District looks to fix problem that soaked New London school

New London — The latest estimate on damage to the Nathan Hale Arts Magnet School caused by a burst pipe is in the $200,000 to $350,000 range and the district is looking at ways to prevent it from happening again.

The district, already tightening its fiscal belt because of revenue shortfalls, will be responsible for the $100,000 deductible through its insurance carrier, Connecticut Interlocal Risk Management Agency. Board of Education President Mirna Martinez said the board has yet to discuss the cost and expected to receive a recommendation from the district's finance director.

The damage to the school, which since has been cleaned up, was caused when a heating pipe burst at some point during the night of Dec. 29. It was not discovered until the next morning, said interim school Superintendent Stephen Tracy. By then water had cascaded from the second floor onto the first floor, soaking 11 classrooms, along with bathrooms, hallways and faculty spaces.

Contractors spent the next week drying out the school and cleaning up the mess. The work included tearing out some of the sheetrock walls that had gotten wet to ensure there would be no remaining moisture that would cause future problems.

School district Facilities Manager Miguel Gautier, who addressed the Board of Education on Thursday, said the problem stems from an automated outdoor damper that opens and closes to provide fresh air to the school’s heating system. Overnight temperatures dropped into the single digits that night and apparently froze the vent in an open position. Cold air flowed unabated into the school and managed to freeze a heating pipe, which then burst in two places.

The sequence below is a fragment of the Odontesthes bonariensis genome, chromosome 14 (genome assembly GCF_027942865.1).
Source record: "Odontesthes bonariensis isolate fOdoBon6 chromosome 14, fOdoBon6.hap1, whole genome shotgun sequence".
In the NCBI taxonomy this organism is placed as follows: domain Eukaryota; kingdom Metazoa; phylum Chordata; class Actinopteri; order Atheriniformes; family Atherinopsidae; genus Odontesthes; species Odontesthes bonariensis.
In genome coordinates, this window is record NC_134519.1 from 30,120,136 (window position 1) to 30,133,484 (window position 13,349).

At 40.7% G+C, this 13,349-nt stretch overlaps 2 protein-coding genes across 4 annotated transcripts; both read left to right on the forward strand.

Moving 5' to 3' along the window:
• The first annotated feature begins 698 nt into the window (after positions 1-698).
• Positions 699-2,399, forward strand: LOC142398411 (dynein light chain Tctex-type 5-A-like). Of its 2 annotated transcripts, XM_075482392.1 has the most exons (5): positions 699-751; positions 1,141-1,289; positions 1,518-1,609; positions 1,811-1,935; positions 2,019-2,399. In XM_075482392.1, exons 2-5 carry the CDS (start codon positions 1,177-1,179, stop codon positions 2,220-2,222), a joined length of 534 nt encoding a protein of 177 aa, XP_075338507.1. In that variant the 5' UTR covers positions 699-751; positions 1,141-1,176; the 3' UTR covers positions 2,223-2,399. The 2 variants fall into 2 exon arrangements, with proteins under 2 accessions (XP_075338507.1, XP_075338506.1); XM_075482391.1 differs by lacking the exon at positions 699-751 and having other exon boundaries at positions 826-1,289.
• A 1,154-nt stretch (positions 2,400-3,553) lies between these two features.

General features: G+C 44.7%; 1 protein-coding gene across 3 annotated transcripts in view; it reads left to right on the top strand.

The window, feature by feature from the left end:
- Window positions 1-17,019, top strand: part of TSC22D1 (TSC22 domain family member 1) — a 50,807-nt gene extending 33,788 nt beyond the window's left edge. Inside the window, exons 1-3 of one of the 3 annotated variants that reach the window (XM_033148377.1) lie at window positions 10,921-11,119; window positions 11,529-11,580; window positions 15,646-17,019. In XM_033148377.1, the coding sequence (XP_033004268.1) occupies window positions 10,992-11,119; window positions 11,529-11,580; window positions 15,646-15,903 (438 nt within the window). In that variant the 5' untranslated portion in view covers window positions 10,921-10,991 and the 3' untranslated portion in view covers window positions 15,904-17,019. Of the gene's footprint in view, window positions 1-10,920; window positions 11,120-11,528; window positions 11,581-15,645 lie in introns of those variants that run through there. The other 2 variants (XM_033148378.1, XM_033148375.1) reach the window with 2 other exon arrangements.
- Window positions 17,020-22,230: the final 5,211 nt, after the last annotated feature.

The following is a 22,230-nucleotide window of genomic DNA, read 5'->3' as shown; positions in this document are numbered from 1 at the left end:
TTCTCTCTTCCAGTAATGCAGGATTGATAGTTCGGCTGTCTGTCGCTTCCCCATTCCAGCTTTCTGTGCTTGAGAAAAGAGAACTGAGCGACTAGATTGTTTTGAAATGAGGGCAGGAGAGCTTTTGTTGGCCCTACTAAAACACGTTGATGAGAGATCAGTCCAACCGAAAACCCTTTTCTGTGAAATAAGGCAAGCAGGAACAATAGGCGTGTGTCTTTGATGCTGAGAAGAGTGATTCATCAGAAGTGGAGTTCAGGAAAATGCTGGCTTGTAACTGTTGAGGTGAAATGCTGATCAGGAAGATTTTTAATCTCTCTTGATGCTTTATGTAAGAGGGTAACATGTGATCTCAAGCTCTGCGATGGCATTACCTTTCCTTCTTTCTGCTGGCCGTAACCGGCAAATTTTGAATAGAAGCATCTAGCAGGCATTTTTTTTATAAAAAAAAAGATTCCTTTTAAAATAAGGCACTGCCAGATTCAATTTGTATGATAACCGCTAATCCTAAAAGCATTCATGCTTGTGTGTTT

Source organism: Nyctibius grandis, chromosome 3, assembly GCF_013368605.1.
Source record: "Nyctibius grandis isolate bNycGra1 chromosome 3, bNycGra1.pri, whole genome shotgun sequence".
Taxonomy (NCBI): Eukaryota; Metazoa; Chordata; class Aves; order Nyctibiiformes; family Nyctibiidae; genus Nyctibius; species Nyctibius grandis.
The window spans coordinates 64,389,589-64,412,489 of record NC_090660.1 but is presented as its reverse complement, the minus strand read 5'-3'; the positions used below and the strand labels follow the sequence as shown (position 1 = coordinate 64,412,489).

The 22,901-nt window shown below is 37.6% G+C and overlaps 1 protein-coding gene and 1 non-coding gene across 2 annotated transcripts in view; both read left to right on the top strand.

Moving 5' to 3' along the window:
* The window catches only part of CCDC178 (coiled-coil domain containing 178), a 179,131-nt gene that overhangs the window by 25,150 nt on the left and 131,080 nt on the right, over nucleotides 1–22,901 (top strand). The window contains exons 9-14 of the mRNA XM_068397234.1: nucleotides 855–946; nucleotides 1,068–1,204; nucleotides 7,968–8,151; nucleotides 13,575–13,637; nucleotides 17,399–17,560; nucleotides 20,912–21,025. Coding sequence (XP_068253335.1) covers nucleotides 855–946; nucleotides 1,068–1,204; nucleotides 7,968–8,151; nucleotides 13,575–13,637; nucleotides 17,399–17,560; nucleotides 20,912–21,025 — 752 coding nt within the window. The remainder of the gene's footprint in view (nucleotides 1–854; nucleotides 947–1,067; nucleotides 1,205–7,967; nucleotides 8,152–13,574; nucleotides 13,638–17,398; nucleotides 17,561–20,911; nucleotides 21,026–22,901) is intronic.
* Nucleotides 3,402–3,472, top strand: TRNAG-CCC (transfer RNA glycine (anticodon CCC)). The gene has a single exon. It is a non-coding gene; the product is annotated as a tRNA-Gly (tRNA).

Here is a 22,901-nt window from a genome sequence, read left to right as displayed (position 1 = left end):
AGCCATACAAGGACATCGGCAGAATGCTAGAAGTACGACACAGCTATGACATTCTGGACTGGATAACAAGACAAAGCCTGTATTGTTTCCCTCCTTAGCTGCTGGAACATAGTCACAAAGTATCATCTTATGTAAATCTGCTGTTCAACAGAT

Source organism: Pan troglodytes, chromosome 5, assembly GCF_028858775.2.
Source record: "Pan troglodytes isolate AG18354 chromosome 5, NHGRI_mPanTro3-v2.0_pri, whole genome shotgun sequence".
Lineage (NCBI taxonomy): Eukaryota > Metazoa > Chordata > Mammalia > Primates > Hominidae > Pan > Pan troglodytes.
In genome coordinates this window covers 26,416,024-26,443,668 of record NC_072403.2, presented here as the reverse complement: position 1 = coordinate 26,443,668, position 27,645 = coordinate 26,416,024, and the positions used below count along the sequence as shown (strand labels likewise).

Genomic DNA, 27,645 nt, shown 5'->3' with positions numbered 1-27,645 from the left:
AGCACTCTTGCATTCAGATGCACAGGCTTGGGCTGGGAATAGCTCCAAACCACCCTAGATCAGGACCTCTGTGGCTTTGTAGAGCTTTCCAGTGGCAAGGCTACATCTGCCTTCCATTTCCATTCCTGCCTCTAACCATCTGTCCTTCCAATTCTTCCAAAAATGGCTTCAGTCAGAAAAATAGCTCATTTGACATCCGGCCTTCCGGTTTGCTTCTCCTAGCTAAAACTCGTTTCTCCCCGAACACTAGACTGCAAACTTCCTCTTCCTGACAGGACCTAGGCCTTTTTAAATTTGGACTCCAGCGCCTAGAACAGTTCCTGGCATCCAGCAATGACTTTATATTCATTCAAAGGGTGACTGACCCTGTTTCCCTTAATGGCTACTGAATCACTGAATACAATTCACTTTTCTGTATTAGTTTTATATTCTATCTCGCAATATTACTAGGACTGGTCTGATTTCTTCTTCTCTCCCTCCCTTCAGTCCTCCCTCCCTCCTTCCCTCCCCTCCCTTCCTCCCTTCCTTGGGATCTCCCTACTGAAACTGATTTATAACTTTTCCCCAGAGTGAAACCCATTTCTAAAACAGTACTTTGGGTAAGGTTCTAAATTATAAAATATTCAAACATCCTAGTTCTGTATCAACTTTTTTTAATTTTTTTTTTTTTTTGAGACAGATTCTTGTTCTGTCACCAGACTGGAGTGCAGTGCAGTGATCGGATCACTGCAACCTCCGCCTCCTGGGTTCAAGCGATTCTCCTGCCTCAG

The district initially called off school on Tuesday, Jan. 2, but quickly realized the extent of the damage and suspended school for the entire first week of the new year. Work by contractors included repair of the heating system and removal of damaged items, including furniture, carpets, cabinets, books and other materials.

During an informational meeting held at Nathan Hale, parents did not complain but rather asked what they could do, Nathan Hale Principal Carlos Leal said in an address to the school board on Thursday. It was a testament, Leal said, to the tight-knit community at the school.

“Everybody kind of rallied,” Leal said.

He told the school board that the school governance council has discussed ways to make up the two extra days the students missed. As it turned out, two of the four days the school was closed ended up being snow days for the entire district. So far, Leal said, the school has decided to bring students in on March 9, a day that was supposed to be a teacher meeting day.

Gautier said he is looking for ways to prevent such an incident from occurring again. A possible fix might be the installation of a freeze stat, a device for HVAC systems that monitors the temperature in the system and automatically can keep the hot water moving through the pipes to prevent a freeze-up. Gautier said the initial cost estimate is about $40,000 to install such a system at both Nathan Hale and Winthrop STEM Elementary Magnet school, the two schools susceptible to the problem.



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